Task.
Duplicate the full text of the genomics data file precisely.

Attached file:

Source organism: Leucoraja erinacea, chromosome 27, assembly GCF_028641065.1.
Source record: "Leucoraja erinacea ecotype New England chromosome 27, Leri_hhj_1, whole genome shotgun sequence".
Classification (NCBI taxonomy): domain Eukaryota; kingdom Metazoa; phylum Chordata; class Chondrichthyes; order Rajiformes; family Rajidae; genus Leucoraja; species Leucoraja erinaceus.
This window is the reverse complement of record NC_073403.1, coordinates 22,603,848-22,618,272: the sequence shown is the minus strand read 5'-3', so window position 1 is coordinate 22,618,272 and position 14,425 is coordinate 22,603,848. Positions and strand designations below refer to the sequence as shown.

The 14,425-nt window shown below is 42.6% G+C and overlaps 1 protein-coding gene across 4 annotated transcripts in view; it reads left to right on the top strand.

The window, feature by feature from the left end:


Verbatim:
Source organism: Leucoraja erinacea, chromosome 27, assembly GCF_028641065.1.
Source record: "Leucoraja erinacea ecotype New England chromosome 27, Leri_hhj_1, whole genome shotgun sequence".
Classification (NCBI taxonomy): domain Eukaryota; kingdom Metazoa; phylum Chordata; class Chondrichthyes; order Rajiformes; family Rajidae; genus Leucoraja; species Leucoraja erinaceus.
This window is the reverse complement of record NC_073403.1, coordinates 22,603,848-22,618,272: the sequence shown is the minus strand read 5'-3', so window position 1 is coordinate 22,618,272 and position 14,425 is coordinate 22,603,848. Positions and strand designations below refer to the sequence as shown.

The 14,425-nt window shown below is 42.6% G+C and overlaps 1 protein-coding gene across 4 annotated transcripts in view; it reads left to right on the top strand.

The window, feature by feature from the left end: